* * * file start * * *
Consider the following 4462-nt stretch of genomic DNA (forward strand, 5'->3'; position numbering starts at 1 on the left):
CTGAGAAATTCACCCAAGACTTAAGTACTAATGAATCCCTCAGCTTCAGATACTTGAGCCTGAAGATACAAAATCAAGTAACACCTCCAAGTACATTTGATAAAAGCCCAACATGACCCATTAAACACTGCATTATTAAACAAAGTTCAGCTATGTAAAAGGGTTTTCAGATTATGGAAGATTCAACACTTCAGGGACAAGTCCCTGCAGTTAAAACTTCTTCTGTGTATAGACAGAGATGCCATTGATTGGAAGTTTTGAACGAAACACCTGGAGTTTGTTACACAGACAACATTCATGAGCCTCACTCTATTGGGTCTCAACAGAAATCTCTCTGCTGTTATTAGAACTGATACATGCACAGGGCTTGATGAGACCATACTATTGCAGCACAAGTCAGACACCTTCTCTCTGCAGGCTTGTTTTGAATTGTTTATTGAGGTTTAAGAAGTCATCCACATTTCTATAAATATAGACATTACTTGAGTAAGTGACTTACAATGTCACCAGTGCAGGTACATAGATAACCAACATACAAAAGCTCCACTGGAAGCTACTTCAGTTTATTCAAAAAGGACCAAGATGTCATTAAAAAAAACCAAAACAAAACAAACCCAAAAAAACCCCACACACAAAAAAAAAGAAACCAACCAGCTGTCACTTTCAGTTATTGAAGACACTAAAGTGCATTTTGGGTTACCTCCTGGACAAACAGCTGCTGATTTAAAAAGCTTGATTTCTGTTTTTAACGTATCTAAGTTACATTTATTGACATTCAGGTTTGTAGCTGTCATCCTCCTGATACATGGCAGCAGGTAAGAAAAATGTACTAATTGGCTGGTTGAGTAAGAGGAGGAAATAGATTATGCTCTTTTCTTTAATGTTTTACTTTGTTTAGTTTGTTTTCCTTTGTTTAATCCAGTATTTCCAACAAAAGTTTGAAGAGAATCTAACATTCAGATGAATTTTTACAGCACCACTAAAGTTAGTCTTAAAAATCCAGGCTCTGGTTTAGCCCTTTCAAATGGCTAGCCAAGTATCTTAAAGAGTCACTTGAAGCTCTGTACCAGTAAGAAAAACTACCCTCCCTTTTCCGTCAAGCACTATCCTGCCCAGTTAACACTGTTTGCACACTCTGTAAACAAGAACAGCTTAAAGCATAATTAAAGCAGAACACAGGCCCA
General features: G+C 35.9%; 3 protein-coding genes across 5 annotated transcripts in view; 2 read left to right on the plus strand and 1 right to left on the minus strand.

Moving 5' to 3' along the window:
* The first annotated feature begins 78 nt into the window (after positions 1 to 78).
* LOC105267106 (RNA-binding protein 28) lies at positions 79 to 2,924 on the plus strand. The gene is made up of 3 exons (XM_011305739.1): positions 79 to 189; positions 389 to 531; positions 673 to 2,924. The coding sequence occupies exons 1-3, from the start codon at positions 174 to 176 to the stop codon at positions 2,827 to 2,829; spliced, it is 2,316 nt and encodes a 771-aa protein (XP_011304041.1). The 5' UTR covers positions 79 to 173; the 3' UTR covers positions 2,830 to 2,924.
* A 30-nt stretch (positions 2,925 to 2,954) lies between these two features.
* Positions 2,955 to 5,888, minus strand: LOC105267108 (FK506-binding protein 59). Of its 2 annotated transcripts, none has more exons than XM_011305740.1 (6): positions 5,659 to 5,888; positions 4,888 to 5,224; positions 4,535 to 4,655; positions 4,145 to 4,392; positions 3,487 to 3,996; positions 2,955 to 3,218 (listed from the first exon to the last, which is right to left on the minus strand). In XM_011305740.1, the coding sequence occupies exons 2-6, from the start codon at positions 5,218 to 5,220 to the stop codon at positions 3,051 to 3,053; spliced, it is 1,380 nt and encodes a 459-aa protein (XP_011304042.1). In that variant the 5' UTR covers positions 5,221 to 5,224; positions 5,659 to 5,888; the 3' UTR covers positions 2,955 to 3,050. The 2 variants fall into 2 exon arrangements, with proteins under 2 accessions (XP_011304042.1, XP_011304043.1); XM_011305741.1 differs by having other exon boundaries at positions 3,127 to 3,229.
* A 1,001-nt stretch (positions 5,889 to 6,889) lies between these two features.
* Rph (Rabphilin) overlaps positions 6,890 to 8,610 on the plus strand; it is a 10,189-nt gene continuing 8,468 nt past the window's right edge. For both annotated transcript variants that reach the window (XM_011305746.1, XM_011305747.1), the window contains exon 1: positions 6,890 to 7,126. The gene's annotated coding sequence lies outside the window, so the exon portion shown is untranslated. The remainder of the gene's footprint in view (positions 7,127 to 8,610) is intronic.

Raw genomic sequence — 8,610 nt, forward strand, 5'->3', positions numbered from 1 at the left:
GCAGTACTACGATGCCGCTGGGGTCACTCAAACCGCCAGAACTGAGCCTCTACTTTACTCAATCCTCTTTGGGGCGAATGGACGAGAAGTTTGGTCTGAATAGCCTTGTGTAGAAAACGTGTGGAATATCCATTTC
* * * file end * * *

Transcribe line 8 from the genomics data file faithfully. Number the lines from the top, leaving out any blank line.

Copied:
* Positions 2,955 to 5,888, minus strand: LOC105267108 (FK506-binding protein 59). Of its 2 annotated transcripts, none has more exons than XM_011305740.1 (6): positions 5,659 to 5,888; positions 4,888 to 5,224; positions 4,535 to 4,655; positions 4,145 to 4,392; positions 3,487 to 3,996; positions 2,955 to 3,218 (listed from the first exon to the last, which is right to left on the minus strand). In XM_011305740.1, the coding sequence occupies exons 2-6, from the start codon at positions 5,218 to 5,220 to the stop codon at positions 3,051 to 3,053; spliced, it is 1,380 nt and encodes a 459-aa protein (XP_011304042.1). In that variant the 5' UTR covers positions 5,221 to 5,224; positions 5,659 to 5,888; the 3' UTR covers positions 2,955 to 3,050. The 2 variants fall into 2 exon arrangements, with proteins under 2 accessions (XP_011304042.1, XP_011304043.1); XM_011305741.1 differs by having other exon boundaries at positions 3,127 to 3,229.